What U.S. Citizenship Gets You in STEM – The Back of the Hiring Line

Founder’s Corner

Dear First Name:

In October 2021, Facebook settled a $14 million discriminatory hiring practices lawsuit with the U.S. Department of Justice for declining to “recruit, consider or hire” qualified U.S. citizens for more than 2,000 open positions. They were found guilty of using deceptive tactics to deliberately discriminate and deny U.S. workers jobs based on their citizenship, and of favoring and reserving those jobs for H-1B employment visa holders.

Today, Facebook is again in the hotseat fighting an employment discrimination class-action lawsuit, filed on behalf of Purushothaman Rajaram, a naturalized U.S. citizen from India, who claims they did not consider him for tech jobs he’d applied for on two separate occasions even though he was a highly “experienced and skilled information technology professional.”

Rajaram alleges that in both instances, Facebook filled the positions with H-1B visa workers, so the lawsuit is best summed up as a “nation of origin discrimination” case. “Nation of origin discrimination” laws are enforced by the Equal Employment Opportunity Commission (EEOC), and they have a clear mandate:

“The Immigration Reform and Control Act of 1986 (IRCA) makes it illegal for an employer to discriminate with respect to hiring, firing, or recruitment or referral for a fee, based upon an individual’s citizenship or immigration status.”

And while “nation of origin discrimination” laws were originally intended to protect foreigners authorized to work in the United States from being discriminated against by U.S. citizens, things have changed. Each year more and more native-born U.S. citizens and lawful permanent residents get elbowed out of their jobs, in favor of foreigners working here on employment visas.

What’s most interesting and ironic about the Facebook case is that an immigrant from India — where 70% of H-1B visas workers originate — who now holds U.S. citizenship, was allegedly discriminated against by the very same immigration program that allowed him to enter the United States, and which has been used to primarily discriminate against native-born U.S. workers. And not just discriminate, but outright displace U.S. workers from their jobs – however, not before training their H-1B replacements!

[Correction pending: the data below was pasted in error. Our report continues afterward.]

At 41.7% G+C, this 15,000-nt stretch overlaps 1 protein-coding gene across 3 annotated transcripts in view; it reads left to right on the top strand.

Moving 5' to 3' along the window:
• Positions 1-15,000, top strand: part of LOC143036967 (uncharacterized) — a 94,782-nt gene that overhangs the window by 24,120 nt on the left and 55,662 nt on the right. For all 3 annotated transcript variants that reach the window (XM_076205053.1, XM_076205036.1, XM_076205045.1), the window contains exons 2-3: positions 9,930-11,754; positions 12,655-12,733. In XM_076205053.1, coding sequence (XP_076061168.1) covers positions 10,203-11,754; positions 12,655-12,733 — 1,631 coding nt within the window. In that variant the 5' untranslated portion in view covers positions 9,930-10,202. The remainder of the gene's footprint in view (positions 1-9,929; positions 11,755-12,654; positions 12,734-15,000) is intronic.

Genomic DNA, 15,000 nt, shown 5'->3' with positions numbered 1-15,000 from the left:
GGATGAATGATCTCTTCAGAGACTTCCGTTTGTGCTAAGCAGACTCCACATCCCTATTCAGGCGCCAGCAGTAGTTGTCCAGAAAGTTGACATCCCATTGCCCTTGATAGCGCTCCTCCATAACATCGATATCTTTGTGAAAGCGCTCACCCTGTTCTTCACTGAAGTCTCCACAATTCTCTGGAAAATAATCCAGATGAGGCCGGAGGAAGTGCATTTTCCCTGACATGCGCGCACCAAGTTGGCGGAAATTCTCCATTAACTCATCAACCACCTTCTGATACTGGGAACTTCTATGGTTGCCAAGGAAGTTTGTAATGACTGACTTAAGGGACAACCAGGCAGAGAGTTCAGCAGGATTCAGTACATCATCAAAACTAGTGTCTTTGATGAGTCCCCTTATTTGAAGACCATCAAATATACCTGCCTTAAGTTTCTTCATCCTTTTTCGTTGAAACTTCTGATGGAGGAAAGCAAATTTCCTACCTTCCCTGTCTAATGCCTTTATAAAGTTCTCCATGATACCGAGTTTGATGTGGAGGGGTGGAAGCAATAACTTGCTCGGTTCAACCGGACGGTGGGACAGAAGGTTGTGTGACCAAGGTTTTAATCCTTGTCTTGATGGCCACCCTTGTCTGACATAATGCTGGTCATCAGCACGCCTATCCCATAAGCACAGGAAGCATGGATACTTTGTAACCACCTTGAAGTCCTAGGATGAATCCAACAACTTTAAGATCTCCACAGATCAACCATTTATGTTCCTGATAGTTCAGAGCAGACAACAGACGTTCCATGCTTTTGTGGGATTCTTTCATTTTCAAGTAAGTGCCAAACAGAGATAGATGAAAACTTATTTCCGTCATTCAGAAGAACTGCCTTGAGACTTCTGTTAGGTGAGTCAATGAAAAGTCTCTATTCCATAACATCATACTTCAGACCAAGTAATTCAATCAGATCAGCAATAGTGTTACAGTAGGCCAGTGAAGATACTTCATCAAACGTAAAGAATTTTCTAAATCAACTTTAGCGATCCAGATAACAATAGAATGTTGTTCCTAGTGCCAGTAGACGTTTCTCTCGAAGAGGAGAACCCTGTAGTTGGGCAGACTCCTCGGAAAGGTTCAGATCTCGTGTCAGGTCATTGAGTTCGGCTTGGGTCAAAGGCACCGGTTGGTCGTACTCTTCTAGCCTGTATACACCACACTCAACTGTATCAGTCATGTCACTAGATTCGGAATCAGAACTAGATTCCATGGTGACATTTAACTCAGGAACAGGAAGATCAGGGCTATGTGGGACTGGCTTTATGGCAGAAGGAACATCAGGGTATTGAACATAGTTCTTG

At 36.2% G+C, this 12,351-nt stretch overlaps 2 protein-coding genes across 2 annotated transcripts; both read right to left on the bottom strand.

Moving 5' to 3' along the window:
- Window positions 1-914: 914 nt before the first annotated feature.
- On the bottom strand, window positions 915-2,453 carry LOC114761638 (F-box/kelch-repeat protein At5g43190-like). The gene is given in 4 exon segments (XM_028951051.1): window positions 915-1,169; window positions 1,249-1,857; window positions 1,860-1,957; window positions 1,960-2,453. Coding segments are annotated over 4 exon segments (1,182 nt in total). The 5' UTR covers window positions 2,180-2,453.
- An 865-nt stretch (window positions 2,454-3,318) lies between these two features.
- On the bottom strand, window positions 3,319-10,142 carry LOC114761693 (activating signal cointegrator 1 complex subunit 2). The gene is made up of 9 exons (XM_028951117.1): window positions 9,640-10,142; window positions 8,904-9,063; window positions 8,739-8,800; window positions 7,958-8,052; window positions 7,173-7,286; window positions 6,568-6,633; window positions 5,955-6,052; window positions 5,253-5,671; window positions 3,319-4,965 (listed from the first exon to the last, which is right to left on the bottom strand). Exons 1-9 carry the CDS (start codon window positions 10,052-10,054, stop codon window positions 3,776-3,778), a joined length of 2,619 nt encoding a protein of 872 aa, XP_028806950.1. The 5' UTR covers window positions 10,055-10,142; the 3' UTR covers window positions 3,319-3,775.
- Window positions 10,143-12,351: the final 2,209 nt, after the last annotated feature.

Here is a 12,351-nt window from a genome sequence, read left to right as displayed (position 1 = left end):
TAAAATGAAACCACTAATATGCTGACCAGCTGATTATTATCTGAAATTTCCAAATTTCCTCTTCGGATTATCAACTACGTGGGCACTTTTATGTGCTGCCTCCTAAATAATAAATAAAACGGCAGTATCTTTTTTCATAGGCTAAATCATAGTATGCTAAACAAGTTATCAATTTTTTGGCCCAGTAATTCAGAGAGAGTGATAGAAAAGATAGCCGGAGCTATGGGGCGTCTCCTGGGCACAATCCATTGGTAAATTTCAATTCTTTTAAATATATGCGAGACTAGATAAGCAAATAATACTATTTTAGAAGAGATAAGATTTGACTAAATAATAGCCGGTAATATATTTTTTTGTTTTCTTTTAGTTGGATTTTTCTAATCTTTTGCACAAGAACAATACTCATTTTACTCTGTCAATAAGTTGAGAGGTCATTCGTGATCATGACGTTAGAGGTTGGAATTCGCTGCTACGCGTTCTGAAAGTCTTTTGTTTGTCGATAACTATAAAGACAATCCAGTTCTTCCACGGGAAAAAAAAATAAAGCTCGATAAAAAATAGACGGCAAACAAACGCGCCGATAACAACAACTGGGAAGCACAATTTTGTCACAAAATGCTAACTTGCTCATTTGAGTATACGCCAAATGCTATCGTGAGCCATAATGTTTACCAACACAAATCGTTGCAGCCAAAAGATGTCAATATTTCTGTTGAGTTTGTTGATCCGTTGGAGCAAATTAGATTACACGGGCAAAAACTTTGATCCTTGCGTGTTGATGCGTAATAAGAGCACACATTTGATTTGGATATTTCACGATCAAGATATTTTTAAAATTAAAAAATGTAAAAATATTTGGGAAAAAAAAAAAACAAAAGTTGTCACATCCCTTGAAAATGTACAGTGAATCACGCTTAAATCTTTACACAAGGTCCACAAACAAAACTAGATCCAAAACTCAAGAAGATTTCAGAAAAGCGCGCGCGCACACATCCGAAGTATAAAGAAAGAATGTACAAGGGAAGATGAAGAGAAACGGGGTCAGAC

Reading through the case, Rajaram tried to get a job at Facebook both directly and indirectly. The indirect route was through a labor brokering firm – the infamous Infosys. Infosys ran him through the gauntlet of five different interviews all conducted by representatives of Indian origin. They passed on him. He then applied directly to Facebook and was interviewed by two representatives of Indian origin. They too passed on his candidacy.

Time and again we’ve pointed out that as long as the H-1B visa program exists in its current form, even Indian Americans who are native-born citizens or lawful permanent residents will face the risk of being discriminated against or displaced from their tech jobs. Employers simply don’t value U.S. citizens. They think they are expensive, undeserving, and expendable.

To the H-1B worker who has either displaced a U.S. worker or received preferential hiring treatment because an employer wanted a cheaper worker they could easily exploit, I say beware. Once you obtain your employment-based Green Card, you will be just as much at risk of being displaced from your job as the U.S. tech worker you once displaced. All these immigration bills that aim to recapture Green Cards or eliminate country-cap quotas are feckless. They do nothing to reform the employment visa system that has declared “open season” on U.S. workers. Got your Green Card, you say? Well, congratulations and get yourself to the back of the hiring line!

In closing, U.S. Tech Workers is one of the few organizations that’s been successful in pushing back against predatory immigration/employment visa programs that displace U.S. workers. Since President Biden took office, we have been locked in a no holds barred fight with the cabal responsible for the enforcement of our immigration and EEOC laws.

To continue, we need your help and I ask that you do three things. Share this newsletter with at least 10 people, hit the donate button below, and when you see workplace discrimination, reach out to us!

In solidarity.

Media Hits

Goldman Sachs to Joe Biden: Import Workers to Cut Wages by $100 Billion Read More

Parsing Immigration Policy Read More

Tweet of the Week

Facebook Sued for Discriminatory H-1B Hiring Practices — by a Native of India Read More

​​​​​Columbia Fires Official for Failing to Admit Under-Qualified Foreign Students Read More

​​Politico Poll: More Americans Want Less Migration Read More